This lobster noodles recipe is definitely a great representation of the brilliance of Chinese Cantonese haute cuisine. Most non-Chinese have an inaccurate idea of Cantonese cuisine because of the low quality take-away food Cantonese immigrants in western Europe and north America have been churning out.

However, only the poorest of the poor migrate. Cantonese haute cuisine hence is not within the reach of a normal European or American. Hongkong and Guangzhou are two great cities where renown Cantonese chefs produce world-class dishes everyday. If you happen to be in the region, check into a high-class Cantonese restaurant and you’d be pleasantly surprised: the taste, quality and texture of the Chinese Yue Cuisine (the formal name of Cantonese haute cuisine) are unsurpassed  where the Cantonese fare you get elsewhere are nothing compared to it.

This dish displays three great elements of Cantonese cuisine: the lobster, the simmering, and the special egg noodles called “Yi Min” 伊面.

– First, the lobster. Fresh seafood is one of, if not THE cornerstone of Yue cuisine. So much that Cantonese people must have a tank in their restaurants where they eat freshly-slaughtered fish, crabs or lobsters. For this recipe, you have to procure a live lobster. I have written a second recipe if this is not possible in your country.

– Second, the simmering. The verb is ’men’ 焖, and there is no equivalent for this word in the English language. The right component of the word means “stuffy” while the left component means “fire”. “Men” is a method of cooking where an ingredient is trapped in a stuffy environment (i.e. covered in a pot) and is absorbing flavours from the elements around it, typically flavoursome meat or broth, while simmering away on low heat.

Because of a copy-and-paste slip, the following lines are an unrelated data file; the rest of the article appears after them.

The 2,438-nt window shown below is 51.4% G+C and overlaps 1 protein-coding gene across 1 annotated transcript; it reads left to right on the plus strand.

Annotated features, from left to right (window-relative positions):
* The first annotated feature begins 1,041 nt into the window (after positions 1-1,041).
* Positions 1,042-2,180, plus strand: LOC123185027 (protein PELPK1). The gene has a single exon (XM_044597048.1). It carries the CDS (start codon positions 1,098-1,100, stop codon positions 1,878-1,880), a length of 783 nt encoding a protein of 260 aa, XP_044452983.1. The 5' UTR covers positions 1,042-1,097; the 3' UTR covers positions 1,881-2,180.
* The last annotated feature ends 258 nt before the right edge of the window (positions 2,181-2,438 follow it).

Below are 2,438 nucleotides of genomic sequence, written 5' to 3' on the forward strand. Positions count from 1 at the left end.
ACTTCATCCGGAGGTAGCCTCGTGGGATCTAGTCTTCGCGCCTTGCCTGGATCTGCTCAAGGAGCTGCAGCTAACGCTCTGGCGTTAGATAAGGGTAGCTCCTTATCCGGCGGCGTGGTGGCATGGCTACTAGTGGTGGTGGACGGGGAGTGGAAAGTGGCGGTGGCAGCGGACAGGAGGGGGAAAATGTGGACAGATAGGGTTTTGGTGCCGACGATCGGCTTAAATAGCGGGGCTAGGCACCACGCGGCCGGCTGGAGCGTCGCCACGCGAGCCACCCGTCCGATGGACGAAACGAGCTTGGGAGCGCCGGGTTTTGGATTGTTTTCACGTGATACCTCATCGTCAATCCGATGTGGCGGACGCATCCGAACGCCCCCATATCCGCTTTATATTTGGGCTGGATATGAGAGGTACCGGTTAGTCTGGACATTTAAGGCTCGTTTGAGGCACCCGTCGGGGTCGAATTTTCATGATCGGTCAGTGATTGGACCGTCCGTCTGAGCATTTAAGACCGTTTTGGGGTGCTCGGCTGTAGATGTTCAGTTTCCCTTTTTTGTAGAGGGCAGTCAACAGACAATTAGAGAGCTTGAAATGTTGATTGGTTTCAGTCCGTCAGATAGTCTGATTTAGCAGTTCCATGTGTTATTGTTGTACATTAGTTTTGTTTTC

– Last but not least, the special egg noodles called Yi Min or Yi Fu Min’ 伊府面, 伊面. It is the precursor of the modern instant noodles. Invented in the southeast region of China, Yi Min is fresh egg noodles deep-fried lightly in oil to be stored away for later use. Unlike other forms of noodles, you do not cook Yi Min in boiling water then drain dry, you cook it in the broth using the ’men’ method stated above, so that instead of absorbing just water, the fried egg noodles absorb the flavoursome broth. Try NOT to use normal dry non-fried egg noodles if you cannot find Yi Min. The other noodles will diffuse starch and flour into your broth rendering it useless. I too cannot find Yi Min here in Belgium. What I did was to use this brand of pre-fried egg noodles manufactured in the Philippines. The taste is completely different from authentic Yi Min, but at least it does not destroy my broth.